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JOHANNESBURG — SAA’s financial crisis bring to mind the famous Nat King Cole song; Straighten up and Fly Right. The zig-zag financial navigation of SAA requires not the minute constant course correction of an intercontinental pilot (or of an automated system), but an almost 180-degree turnabout with emergency vehicles on standby on the nearest landing strip. Basically, SAA was on a disastrous course during the Zuptoid years with a succession of inept top managers and seriously shaky corporate decisions. The worst was under former SAA Chairwoman, Dudu Myeni, an intimate friend of Jacob Zuma and manager of his charitable foundation. The Auditor General was scathing in his assessment of her management. Under Myeni, the carrier’s losses last year increased three-fold to R5,6 billion. Now SAA’s new chief, Vuyani Jayana wants a bail-out for that amount from the government which is desperately seeking a private equity partner for the airline to hopefully mitigate that cost. Well, at least the Zuptoid choke-hold has been broken. It remains to be seen whether SAA can straighten up and fly right. – Chris Bateman
By Paul Vecchiatto
(Bloomberg) – South African Airways appealed to the government for R5 billion ($404 million) to cover immediate costs and warned that it may be unable to make debt repayments next year as the state carrier battles to stay in operation.
Chief Executive Officer Vuyani Jarana is at the early stage of a turnaround plan designed to return the carrier to break even by 2020 and ease dependency on the government, which last year approved a bailout to swerve a default on debt owed to Citigroup Inc. The airline has shaken up the board and cut routes to reduce costs but is yet to emerge from a state of financial stage.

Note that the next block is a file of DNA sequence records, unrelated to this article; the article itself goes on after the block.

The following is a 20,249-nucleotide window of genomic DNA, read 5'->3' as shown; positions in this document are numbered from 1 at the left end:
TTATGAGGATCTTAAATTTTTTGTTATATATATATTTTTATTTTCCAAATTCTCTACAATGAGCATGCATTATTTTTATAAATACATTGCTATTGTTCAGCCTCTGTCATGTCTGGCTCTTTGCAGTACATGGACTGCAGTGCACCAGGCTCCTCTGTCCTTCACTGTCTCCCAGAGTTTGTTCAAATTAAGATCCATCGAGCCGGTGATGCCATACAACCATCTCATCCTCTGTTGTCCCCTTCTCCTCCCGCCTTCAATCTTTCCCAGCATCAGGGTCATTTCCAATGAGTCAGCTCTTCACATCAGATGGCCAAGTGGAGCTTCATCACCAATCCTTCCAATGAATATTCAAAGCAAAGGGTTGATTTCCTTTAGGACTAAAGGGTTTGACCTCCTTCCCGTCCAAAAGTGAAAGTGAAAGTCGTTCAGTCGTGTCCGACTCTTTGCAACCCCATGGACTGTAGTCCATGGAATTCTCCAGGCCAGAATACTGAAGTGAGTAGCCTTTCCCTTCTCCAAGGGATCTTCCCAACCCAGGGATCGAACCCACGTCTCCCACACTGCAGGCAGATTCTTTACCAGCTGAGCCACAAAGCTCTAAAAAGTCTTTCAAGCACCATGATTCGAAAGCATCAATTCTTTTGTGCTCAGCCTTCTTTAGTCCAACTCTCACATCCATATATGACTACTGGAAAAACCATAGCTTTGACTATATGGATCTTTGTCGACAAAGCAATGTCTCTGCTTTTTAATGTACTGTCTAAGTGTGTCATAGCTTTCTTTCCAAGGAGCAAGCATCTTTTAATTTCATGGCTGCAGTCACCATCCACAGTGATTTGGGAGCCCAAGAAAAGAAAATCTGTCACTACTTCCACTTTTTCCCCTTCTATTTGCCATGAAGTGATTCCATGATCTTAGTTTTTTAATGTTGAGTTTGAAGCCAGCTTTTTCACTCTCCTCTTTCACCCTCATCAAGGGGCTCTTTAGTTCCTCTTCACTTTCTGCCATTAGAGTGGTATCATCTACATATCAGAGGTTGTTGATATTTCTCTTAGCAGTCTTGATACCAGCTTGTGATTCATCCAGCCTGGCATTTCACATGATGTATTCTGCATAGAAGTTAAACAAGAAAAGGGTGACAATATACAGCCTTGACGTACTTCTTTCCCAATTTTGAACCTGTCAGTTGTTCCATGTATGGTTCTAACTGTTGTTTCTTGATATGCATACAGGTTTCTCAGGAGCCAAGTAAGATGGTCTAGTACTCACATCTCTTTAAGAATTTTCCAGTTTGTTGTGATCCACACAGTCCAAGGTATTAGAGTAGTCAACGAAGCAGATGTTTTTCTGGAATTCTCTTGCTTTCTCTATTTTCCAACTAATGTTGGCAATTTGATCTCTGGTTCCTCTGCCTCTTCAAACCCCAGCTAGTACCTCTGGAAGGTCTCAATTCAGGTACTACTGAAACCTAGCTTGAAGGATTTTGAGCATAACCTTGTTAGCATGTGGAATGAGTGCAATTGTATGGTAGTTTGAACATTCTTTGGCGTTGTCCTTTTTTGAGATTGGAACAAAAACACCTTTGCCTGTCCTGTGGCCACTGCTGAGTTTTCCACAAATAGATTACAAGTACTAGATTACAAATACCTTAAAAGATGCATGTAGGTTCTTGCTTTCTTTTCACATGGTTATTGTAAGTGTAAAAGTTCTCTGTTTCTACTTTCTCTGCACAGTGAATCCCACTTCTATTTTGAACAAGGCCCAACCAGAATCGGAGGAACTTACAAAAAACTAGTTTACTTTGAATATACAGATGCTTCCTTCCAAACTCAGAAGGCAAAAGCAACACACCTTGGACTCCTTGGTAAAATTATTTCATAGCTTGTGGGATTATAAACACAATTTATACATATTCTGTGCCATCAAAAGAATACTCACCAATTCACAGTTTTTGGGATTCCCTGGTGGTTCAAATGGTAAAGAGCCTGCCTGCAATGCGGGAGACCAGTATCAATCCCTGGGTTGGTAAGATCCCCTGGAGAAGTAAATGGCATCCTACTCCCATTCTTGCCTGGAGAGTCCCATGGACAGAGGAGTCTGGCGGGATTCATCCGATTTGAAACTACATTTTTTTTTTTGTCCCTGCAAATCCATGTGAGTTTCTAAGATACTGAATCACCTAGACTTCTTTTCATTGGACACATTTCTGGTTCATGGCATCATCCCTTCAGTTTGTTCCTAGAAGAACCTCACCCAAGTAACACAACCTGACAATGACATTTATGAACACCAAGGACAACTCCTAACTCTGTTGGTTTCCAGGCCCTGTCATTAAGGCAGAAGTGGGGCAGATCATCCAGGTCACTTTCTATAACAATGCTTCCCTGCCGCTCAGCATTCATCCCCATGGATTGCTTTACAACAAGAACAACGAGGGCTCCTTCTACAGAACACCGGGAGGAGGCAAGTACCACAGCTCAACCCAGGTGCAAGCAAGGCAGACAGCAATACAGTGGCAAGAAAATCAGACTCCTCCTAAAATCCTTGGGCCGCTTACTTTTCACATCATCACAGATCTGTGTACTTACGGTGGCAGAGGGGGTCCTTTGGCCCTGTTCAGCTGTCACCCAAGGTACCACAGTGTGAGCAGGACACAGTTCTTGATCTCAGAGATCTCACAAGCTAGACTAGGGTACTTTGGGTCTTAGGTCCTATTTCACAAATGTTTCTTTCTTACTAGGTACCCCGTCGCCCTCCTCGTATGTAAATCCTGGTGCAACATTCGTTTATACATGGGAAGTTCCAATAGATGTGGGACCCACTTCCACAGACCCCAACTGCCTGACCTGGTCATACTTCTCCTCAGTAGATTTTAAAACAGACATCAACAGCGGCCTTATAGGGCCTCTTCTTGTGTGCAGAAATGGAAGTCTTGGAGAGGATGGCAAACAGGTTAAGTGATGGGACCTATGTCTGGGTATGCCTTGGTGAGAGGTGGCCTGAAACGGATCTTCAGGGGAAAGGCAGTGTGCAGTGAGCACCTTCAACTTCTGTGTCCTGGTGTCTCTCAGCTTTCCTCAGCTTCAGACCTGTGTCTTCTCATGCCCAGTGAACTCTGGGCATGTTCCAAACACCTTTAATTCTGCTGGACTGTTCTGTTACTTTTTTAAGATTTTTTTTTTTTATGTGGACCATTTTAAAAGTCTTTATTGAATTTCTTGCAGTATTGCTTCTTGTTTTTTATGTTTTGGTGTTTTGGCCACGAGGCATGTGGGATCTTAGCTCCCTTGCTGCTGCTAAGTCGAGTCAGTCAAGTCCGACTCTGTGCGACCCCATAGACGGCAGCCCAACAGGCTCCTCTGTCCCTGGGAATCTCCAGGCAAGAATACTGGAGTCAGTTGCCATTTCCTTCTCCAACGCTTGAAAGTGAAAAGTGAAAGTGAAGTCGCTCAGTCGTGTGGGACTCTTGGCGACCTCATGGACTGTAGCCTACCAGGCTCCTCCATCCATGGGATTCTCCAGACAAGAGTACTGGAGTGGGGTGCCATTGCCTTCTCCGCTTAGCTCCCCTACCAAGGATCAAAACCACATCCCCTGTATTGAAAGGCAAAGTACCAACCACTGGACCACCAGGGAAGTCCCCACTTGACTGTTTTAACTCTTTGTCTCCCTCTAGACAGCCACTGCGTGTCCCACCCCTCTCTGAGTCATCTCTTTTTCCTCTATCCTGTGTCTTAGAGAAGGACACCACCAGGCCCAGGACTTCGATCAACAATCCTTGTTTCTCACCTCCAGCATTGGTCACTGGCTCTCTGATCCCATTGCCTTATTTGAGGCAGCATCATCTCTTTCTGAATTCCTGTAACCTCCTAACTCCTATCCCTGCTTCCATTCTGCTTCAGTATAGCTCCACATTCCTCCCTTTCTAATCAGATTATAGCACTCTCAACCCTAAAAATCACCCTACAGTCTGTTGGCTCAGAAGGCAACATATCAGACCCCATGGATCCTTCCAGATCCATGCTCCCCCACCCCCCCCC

“We need the money now,” Jarana told reporters in Cape Town Tuesday. He’d earlier told lawmakers that SAA would struggle to meet R9.2 billion in debt payments due March 2019, though he added that the government is in talks to find a private-equity partner for the airline.
South African Airways is one of the companies at the center of a probe by lawmakers into the mismanagement of funds at state-owned entities under the administration of former President Jacob Zuma.
The portfolio committee on public enterprises last month reiterated its intent to serve summons to former SAA Chairwoman Dudu Myeni, a Zuma associate who ran his charitable foundation. Under Myeni, the airline failed to properly value assets or correctly record irregular or wasteful expenditure, according to a report by the auditor general.
The carrier’s net loss widened more than threefold to R5.6 billion in the 2017 financial year. The airline suspended two executives including Chief Financial Officer Phumeza Nhantsi in March.
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